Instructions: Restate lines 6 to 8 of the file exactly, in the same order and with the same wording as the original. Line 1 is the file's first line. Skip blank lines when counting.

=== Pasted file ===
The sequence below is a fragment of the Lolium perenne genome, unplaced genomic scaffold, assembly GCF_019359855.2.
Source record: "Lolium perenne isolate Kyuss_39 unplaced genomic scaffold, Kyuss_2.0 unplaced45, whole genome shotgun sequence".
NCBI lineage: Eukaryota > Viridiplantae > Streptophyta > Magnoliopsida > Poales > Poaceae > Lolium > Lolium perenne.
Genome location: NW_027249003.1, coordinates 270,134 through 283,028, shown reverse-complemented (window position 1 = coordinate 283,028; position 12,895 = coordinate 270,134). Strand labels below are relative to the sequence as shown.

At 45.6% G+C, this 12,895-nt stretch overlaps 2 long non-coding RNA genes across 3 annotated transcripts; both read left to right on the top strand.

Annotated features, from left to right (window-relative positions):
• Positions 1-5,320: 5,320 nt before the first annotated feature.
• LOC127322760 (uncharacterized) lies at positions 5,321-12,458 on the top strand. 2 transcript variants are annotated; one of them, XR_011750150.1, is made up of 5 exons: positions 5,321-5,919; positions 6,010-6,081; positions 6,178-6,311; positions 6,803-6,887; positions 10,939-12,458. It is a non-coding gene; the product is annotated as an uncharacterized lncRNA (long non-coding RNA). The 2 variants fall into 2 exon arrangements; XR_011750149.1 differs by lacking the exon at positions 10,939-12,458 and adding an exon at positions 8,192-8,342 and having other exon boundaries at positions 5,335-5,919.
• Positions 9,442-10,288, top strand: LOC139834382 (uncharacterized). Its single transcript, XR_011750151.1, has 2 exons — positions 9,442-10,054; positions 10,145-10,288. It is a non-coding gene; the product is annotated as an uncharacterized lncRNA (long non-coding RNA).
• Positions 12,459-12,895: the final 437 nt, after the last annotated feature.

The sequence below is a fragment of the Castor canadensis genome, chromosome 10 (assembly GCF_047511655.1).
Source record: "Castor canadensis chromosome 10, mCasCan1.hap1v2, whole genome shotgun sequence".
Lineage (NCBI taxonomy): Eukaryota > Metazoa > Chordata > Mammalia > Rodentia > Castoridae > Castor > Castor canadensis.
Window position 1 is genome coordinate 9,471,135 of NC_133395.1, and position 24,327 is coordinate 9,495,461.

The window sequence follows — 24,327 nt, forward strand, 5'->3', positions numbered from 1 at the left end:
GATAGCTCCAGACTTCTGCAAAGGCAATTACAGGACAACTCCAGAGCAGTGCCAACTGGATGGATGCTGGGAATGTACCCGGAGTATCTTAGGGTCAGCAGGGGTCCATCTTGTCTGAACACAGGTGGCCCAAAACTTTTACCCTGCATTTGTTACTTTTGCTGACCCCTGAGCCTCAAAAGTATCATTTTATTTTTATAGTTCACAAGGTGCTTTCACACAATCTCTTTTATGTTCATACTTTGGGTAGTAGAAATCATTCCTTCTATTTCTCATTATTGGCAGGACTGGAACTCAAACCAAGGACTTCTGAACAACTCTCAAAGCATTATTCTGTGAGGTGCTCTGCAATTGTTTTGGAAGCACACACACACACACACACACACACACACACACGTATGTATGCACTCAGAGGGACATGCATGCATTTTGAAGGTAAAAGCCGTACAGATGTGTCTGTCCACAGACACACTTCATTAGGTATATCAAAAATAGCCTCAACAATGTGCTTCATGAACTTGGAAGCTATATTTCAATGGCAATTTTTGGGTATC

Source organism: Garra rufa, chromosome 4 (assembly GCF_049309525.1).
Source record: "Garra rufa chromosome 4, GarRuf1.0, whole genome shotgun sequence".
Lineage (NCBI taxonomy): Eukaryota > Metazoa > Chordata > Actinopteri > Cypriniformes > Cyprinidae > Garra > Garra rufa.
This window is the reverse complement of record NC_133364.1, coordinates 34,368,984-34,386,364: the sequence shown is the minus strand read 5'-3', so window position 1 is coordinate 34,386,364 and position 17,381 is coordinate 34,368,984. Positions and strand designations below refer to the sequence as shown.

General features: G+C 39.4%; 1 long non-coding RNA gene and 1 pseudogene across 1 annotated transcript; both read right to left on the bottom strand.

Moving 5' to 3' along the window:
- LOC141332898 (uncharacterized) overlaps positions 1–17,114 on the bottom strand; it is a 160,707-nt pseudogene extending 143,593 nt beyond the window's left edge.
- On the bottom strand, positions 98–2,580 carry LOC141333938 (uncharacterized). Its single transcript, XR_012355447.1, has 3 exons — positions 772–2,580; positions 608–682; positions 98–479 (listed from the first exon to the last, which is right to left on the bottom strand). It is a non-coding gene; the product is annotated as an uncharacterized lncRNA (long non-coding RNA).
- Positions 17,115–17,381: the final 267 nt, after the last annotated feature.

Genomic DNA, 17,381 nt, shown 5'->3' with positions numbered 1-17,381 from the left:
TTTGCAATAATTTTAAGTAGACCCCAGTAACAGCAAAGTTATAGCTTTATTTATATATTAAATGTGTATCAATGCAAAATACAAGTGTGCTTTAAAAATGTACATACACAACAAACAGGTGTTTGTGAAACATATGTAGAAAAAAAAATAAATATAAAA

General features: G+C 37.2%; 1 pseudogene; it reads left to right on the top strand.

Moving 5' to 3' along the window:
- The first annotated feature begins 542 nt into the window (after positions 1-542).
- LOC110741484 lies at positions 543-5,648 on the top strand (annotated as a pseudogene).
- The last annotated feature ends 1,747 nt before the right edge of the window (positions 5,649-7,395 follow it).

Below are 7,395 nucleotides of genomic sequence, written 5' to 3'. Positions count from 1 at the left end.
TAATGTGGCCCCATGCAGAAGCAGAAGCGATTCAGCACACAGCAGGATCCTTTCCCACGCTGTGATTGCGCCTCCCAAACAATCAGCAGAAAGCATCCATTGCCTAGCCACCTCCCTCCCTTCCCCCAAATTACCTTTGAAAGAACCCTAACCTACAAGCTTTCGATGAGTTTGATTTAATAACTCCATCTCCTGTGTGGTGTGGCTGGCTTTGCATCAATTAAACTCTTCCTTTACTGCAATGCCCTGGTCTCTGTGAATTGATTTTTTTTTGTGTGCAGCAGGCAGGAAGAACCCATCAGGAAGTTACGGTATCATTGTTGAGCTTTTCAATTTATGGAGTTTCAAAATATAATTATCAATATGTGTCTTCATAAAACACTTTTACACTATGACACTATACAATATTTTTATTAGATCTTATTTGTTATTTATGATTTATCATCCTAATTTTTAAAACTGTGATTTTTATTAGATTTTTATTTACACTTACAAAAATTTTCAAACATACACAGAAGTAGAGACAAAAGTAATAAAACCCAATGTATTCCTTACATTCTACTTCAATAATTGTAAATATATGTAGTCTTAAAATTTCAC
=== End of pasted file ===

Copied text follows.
Annotated features, from left to right (window-relative positions):
• Positions 1-5,320: 5,320 nt before the first annotated feature.
• LOC127322760 (uncharacterized) lies at positions 5,321-12,458 on the top strand. 2 transcript variants are annotated; one of them, XR_011750150.1, is made up of 5 exons: positions 5,321-5,919; positions 6,010-6,081; positions 6,178-6,311; positions 6,803-6,887; positions 10,939-12,458. It is a non-coding gene; the product is annotated as an uncharacterized lncRNA (long non-coding RNA). The 2 variants fall into 2 exon arrangements; XR_011750149.1 differs by lacking the exon at positions 10,939-12,458 and adding an exon at positions 8,192-8,342 and having other exon boundaries at positions 5,335-5,919.